“The need for active management of the virus continues. Many thought the pandemic was over in the spring of 2021,” Boston University public health professor Julia Raifman told Yahoo News. “Unfortunately, we were not prepared for new variants, and we lost hundreds of thousands of lives in the following months. By actively tracking COVID, continuing the work to help people get vaccinated and boosted, and having policies and supplies in place to address new variants, we can help ensure we do not see such a high preventable toll again.”
Even the most cautious of Democratic governors had dropped pandemic-related restrictions near the start of 2022, sensing a shift in the public’s mood that could have electoral consequences.
If the administration still has an overarching pandemic policy, it is that the “tools” required to combat the coronavirus — masks and tests, treatments and vaccines —are widely available, to be used at Americans’ own discretion. Many elderly and vulnerable people continue to mask. Booster shots are expected to become an annual rite. Earlier surges have left many households with stockpiles of tests, to be deployed at the first sign of a new infection.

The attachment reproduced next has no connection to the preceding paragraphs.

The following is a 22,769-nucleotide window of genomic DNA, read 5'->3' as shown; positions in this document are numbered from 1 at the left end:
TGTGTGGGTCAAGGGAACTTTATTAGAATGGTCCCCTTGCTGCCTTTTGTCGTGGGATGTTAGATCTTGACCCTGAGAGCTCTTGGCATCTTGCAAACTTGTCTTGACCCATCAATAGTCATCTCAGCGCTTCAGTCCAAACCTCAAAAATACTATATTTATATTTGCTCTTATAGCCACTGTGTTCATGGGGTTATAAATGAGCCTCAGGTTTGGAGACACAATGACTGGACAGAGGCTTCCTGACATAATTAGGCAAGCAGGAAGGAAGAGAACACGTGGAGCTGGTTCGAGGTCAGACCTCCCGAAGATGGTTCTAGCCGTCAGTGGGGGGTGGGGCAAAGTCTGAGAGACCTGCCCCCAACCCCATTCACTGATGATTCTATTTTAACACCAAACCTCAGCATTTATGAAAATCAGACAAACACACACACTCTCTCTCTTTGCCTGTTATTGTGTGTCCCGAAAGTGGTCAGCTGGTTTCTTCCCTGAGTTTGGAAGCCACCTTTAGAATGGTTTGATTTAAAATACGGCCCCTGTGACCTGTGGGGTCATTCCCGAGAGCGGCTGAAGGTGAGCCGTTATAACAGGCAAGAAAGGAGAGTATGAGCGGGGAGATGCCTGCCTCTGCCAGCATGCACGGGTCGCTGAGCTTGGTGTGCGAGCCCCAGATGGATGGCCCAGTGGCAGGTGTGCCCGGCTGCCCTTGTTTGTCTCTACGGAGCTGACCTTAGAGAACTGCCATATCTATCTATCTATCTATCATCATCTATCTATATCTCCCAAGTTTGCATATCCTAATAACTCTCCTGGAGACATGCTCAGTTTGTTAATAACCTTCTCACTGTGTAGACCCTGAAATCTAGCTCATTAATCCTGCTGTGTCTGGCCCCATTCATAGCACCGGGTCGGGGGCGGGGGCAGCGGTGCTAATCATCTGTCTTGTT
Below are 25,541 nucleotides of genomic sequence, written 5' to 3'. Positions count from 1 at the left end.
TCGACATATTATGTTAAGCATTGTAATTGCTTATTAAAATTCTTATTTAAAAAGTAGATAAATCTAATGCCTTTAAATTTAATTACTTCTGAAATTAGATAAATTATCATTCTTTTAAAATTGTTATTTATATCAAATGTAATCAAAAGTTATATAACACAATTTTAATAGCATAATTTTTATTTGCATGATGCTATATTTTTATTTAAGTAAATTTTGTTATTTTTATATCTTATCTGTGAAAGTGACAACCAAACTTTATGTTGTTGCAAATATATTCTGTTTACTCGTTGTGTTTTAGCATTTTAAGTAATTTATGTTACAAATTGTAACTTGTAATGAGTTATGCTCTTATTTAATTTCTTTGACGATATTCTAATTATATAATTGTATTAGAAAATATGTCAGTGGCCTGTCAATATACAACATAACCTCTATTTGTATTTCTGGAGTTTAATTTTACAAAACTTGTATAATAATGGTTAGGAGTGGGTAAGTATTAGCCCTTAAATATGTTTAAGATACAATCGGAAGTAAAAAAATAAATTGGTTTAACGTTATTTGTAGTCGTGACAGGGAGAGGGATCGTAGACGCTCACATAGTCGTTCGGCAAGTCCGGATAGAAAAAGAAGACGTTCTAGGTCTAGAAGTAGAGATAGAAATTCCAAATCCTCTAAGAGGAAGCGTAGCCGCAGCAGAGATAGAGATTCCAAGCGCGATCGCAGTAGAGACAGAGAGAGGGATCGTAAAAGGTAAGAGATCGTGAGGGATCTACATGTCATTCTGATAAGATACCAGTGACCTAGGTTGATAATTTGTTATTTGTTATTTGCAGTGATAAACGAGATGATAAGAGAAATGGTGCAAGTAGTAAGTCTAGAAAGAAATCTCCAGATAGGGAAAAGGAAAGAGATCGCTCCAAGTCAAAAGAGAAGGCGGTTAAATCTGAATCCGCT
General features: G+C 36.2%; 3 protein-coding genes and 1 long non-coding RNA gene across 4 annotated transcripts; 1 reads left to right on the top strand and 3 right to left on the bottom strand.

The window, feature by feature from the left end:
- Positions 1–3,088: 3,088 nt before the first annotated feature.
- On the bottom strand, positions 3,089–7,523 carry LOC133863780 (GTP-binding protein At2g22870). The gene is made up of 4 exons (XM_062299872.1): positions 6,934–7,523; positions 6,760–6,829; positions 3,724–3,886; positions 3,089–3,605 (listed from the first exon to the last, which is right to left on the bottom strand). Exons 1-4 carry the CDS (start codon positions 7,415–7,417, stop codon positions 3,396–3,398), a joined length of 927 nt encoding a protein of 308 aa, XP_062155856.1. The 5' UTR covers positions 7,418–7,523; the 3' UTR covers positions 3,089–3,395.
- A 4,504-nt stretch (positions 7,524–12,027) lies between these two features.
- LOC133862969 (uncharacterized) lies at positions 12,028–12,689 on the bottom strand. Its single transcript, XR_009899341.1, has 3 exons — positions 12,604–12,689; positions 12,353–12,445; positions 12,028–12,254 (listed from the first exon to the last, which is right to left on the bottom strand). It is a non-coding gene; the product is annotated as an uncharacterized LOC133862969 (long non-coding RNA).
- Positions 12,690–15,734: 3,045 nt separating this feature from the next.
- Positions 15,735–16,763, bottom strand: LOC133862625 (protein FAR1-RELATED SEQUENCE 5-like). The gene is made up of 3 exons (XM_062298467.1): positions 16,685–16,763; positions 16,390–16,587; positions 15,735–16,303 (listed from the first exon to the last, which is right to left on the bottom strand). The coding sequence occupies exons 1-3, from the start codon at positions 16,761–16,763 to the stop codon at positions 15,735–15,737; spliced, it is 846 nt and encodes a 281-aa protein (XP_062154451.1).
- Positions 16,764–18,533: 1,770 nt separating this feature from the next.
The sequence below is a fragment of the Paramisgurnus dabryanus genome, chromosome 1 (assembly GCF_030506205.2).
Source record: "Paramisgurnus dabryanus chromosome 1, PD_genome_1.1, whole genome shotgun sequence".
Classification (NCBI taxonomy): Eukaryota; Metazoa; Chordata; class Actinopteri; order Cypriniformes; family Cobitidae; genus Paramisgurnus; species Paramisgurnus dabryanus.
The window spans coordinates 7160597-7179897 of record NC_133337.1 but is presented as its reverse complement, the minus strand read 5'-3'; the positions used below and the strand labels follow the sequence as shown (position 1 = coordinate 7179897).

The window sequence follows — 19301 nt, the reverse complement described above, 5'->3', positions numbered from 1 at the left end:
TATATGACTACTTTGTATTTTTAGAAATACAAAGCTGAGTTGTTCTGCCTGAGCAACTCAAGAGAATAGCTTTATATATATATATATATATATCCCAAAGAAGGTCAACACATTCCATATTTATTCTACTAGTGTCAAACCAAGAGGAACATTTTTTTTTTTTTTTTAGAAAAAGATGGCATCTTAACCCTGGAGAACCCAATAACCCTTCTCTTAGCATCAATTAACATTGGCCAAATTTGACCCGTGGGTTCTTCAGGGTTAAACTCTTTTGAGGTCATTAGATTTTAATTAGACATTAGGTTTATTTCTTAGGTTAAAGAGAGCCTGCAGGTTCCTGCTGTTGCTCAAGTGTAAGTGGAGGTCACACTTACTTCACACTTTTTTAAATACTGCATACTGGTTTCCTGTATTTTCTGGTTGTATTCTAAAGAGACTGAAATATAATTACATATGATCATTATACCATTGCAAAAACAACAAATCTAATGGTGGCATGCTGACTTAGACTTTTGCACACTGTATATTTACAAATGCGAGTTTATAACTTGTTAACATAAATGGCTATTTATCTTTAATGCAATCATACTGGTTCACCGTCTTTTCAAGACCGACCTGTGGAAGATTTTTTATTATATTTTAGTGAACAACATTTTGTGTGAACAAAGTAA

But these are all now a matter of choice — and have been for some time.
To critics, extending the emergencies into 2023 was little more than a means to perpetuate excessive government spending for as long as possible. “The pandemic is over and has been for some time,” said Rep. Mike Gallagher, R-Wis., in a statement that accused the Biden administration of “gross abuses of executive power” that allowed for the spending of “massive sums of taxpayer dollars.”
Trump spent billions on coronavirus relief, too, but he benefited, however briefly, from widespread fears about the damage the coronavirus would do: how many people it would kill, how many workers it would leave without jobs.